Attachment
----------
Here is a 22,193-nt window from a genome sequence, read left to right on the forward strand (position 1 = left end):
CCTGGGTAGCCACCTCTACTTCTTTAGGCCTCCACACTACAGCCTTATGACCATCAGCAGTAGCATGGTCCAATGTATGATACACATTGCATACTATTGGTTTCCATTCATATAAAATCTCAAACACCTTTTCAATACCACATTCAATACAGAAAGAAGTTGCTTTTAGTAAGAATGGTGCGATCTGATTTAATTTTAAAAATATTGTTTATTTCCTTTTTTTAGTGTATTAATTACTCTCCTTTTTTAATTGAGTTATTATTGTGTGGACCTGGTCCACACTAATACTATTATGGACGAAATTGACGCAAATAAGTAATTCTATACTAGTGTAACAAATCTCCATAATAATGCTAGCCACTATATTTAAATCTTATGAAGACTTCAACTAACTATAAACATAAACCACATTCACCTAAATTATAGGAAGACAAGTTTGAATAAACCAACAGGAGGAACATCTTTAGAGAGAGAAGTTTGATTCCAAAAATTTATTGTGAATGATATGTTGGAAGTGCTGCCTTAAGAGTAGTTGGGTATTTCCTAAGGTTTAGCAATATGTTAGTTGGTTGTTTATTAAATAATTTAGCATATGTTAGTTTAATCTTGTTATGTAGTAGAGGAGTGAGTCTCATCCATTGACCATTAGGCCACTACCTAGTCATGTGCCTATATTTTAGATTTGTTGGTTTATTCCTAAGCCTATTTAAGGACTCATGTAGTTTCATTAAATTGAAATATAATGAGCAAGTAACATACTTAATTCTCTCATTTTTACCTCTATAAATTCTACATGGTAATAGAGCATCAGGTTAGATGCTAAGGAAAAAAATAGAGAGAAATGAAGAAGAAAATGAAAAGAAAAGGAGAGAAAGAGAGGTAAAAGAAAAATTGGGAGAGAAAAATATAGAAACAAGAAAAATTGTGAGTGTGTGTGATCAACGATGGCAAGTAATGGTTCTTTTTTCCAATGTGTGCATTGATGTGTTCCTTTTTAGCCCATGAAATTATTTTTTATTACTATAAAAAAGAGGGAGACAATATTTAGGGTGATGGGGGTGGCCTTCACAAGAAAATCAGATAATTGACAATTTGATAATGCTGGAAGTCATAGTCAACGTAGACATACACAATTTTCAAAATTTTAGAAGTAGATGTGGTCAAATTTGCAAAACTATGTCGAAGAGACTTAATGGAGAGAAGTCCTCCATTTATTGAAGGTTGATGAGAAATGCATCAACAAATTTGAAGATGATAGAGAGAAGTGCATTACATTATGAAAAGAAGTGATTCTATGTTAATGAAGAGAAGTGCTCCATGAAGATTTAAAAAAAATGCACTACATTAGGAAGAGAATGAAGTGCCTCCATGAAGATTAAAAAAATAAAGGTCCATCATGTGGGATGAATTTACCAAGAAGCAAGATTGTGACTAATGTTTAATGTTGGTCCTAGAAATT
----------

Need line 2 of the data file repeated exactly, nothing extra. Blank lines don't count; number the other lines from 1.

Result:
CCTGGGTAGCCACCTCTACTTCTTTAGGCCTCCACACTACAGCCTTATGACCATCAGCAGTAGCATGGTCCAATGTATGATACACATTGCATACTATTGGTTTCCATTCATATAAAATCTCAAACACCTTTTCAATACCACATTCAATACAGAAAGAAGTTGCTTTTAGTAAGAATGGTGCGATCTGATTTAATTTTAAAAATATTGTTTATTTCCTTTTTTTAGTGTATTAATTACTCTCCTTTTTTAATTGAGTTATTATTGTGTGGACCTGGTCCACACTAATACTATTATGGACGAAATTGACGCAAATAAGTAATTCTATACTAGTGTAACAAATCTCCATAATAATGCTAGCCACTATATTTAAATCTTATGAAGACTTCAACTAACTATAAACATAAACCACATTCACCTAAATTATAGGAAGACAAGTTTGAATAAACCAACAGGAGGAACATCTTTAGAGAGAGAAGTTTGATTCCAAAAATTTATTGTGAATGATATGTTGGAAGTGCTGCCTTAAGAGTAGTTGGGTATTTCCTAAGGTTTAGCAATATGTTAGTTGGTTGTTTATTAAATAATTTAGCATATGTTAGTTTAATCTTGTTATGTAGTAGAGGAGTGAGTCTCATCCATTGACCATTAGGCCACTACCTAGTCATGTGCCTATATTTTAGATTTGTTGGTTTATTCCTAAGCCTATTTAAGGACTCATGTAGTTTCATTAAATTGAAATATAATGAGCAAGTAACATACTTAATTCTCTCATTTTTACCTCTATAAATTCTACATGGTAATAGAGCATCAGGTTAGATGCTAAGGAAAAAAATAGAGAGAAATGAAGAAGAAAATGAAAAGAAAAGGAGAGAAAGAGAGGTAAAAGAAAAATTGGGAGAGAAAAATATAGAAACAAGAAAAATTGTGAGTGTGTGTGATCAACGATGGCAAGTAATGGTTCTTTTTTCCAATGTGTGCATTGATGTGTTCCTTTTTAGCCCATGAAATTATTTTTTATTACTATAAAAAAGAGGGAGACAATATTTAGGGTGATGGGGGTGGCCTTCACAAGAAAATCAGATAATTGACAATTTGATAATGCTGGAAGTCATAGTCAACGTAGACATACACAATTTTCAAAATTTTAGAAGTAGATGTGGTCAAATTTGCAAAACTATGTCGAAGAGACTTAATGGAGAGAAGTCCTCCATTTATTGAAGGTTGATGAGAAATGCATCAACAAATTTGAAGATGATAGAGAGAAGTGCATTACATTATGAAAAGAAGTGATTCTATGTTAATGAAGAGAAGTGCTCCATGAAGATTTAAAAAAAATGCACTACATTAGGAAGAGAATGAAGTGCCTCCATGAAGATTAAAAAAATAAAGGTCCATCATGTGGGATGAATTTACCAAGAAGCAAGATTGTGACTAATGTTTAATGTTGGTCCTAGAAATT